Sometimes, you just don’t have enough plates or silverware for all your Thanksgiving guests. Instead of limiting the number of guests based on how much china you have, it’s okay to buy disposable — if you do it responsibly.

Here are seven options that can end up in the compost pile instead of the landfill after your feast is done.

VerTerra Disposable Dinnerware– I can attest to the compostability of this dinnerware made from leaves because I’ve composted it myself. These biodegradable plates, bowls and serving platters are a warm brown color that will look nice on a Thanksgiving table. 

Chinet Classic White or Casuals – Another disposable plate that has been in my own compost bin, these plates are made from recycle material and are compostable. They are also fairly inexpensive and can be found in most grocery stores. I like to buy these for dessert plates even when I’m using the good china. It gives my husband a break form washing even more dishes after the dinner dishes are done.

Spudware Compostable Cutlery – Heavyweight knives, forks and spoons made from 80 percent potato starch and 20 percent natural fillers (usually soy) that will biodegrade in your compost pile within 180 days. Make sure you buy extra forks for dessert.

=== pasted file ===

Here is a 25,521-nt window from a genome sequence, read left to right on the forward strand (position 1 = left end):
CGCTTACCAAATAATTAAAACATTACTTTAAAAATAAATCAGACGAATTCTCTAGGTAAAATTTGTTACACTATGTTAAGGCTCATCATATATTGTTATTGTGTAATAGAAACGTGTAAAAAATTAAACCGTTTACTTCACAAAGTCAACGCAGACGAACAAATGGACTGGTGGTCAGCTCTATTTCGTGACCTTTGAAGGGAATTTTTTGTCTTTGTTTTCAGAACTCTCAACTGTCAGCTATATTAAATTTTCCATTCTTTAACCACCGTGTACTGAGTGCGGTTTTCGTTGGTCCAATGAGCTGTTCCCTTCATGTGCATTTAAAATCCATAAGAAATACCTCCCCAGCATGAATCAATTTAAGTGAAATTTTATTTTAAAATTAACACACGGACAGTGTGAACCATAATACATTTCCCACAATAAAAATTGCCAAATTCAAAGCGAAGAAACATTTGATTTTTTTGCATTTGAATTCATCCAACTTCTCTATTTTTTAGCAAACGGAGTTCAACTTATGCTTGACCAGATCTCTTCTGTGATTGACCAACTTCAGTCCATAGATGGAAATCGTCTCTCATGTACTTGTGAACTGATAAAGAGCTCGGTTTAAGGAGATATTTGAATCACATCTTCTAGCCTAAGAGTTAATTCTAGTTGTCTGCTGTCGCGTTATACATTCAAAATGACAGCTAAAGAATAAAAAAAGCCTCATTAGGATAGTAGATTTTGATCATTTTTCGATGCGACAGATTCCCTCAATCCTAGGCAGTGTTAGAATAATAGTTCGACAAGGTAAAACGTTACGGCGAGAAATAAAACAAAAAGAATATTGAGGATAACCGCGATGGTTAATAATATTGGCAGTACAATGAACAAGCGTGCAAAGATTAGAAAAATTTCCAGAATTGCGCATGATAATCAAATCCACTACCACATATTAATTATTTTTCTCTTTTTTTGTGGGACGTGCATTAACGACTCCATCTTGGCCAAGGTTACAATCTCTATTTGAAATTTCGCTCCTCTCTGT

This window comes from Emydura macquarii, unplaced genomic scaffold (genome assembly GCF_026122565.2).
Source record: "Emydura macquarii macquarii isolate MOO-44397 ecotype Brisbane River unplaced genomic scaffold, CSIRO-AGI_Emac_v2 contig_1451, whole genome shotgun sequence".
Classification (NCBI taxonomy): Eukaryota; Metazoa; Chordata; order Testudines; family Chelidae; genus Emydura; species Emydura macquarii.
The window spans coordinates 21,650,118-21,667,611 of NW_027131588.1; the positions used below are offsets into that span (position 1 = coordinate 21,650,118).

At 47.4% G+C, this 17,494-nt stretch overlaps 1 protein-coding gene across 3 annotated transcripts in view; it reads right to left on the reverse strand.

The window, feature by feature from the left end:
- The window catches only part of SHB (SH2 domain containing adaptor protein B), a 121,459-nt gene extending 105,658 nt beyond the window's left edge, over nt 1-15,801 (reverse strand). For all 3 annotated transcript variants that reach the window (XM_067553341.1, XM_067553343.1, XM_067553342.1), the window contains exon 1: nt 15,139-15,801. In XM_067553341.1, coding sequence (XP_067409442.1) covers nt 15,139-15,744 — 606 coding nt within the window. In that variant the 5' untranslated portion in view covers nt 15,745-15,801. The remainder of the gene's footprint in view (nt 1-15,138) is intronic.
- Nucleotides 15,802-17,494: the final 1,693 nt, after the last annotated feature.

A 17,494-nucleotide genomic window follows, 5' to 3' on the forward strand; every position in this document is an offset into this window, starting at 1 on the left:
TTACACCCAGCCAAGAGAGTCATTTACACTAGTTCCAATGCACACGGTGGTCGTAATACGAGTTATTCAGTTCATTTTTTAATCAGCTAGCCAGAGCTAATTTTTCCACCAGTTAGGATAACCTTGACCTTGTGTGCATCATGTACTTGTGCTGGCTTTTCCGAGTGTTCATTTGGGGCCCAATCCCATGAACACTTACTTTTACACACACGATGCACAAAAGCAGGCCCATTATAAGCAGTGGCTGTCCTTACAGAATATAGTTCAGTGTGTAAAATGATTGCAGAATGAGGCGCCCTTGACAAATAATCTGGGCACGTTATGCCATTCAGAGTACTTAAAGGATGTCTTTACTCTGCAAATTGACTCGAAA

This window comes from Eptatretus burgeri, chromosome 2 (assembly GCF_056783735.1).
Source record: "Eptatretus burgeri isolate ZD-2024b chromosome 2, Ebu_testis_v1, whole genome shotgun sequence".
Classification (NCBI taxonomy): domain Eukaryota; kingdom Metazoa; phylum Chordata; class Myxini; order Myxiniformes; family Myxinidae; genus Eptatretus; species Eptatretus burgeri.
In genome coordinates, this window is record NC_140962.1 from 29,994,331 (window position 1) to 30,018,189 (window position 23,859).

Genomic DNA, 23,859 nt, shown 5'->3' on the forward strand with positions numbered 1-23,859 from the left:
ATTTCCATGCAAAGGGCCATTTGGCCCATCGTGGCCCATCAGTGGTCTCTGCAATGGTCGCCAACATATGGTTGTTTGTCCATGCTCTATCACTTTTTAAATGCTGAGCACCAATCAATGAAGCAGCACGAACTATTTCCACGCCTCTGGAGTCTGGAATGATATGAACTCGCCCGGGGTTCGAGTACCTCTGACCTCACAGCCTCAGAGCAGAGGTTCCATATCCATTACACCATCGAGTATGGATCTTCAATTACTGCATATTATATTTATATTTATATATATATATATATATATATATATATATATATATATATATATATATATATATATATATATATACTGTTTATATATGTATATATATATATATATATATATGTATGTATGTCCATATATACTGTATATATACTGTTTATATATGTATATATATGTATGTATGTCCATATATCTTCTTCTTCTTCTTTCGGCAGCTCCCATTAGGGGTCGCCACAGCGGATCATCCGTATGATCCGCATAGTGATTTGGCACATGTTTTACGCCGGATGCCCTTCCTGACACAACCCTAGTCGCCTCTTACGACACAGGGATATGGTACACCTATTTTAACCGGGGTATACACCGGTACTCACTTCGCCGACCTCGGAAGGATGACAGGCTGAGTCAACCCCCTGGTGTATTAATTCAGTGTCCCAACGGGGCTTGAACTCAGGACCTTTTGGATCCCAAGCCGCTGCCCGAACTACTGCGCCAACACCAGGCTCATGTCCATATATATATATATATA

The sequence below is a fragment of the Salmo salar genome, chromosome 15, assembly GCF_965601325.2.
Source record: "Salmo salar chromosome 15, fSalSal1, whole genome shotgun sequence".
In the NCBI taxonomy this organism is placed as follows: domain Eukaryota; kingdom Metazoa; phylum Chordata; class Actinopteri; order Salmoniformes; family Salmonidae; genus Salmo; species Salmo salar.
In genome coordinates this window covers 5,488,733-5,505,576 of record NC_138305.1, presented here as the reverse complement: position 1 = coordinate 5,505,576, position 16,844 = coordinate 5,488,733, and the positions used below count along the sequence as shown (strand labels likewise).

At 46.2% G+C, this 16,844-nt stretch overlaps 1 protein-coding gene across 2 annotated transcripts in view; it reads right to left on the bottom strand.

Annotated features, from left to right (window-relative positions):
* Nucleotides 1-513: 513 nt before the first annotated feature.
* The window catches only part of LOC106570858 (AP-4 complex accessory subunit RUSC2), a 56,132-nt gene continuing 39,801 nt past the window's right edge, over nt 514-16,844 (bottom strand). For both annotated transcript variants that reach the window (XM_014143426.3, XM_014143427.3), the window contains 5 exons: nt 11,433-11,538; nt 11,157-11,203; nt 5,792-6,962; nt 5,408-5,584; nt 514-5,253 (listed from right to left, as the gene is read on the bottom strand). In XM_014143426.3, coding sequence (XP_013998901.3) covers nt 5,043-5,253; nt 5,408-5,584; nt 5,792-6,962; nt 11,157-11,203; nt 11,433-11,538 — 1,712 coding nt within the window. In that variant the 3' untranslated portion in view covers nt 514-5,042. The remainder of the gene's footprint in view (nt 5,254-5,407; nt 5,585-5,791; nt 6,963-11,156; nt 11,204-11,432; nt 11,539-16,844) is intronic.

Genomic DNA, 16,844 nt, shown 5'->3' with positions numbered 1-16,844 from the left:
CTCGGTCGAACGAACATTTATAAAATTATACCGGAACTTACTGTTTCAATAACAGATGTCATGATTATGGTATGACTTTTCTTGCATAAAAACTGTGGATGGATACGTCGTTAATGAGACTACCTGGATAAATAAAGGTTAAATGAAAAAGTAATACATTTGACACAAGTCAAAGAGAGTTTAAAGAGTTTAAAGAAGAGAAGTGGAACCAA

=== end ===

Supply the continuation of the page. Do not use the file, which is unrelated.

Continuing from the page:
Wasara Compostable Wine Cups– Made from bagasse (sugar cane fiber), bamboo, and reed pulp, these stemless wine cups are biodegradable and compostable in your home compost system. They're elegant, too, aren't they?

World Centric Bagasse/Wheat Grass Plates– These plates are soak proof, but the website does say that hot items will cause the plate to “perspire” and some condensation will build on the bottom. They should compost in your home composter in 90 days.

Caspari Paper Linen Cloth – This cloth (shown in natural but other colors are available at the website) is dyed with nontoxic, water-soluble dyes. It measures 5’ x 8’ – a nice size for a paper tablecloth that doesn’t necessarily look like a paper tablecloth.

Natural Value Recycled Dinner Napkins – These 100-percent recycled, 2-ply paper napkins are dye-, ink-, bleach- and fragrance-free so you can throw them in the compost pile without anything undesirable leaching in your compost.  

Robin Shreeves ( @rshreeves ) focuses on food from a family perspective from her home base in New Jersey.

Compostable tableware for Thanksgiving dinner
7 compostable dinnerware options so you can entertain responsibly.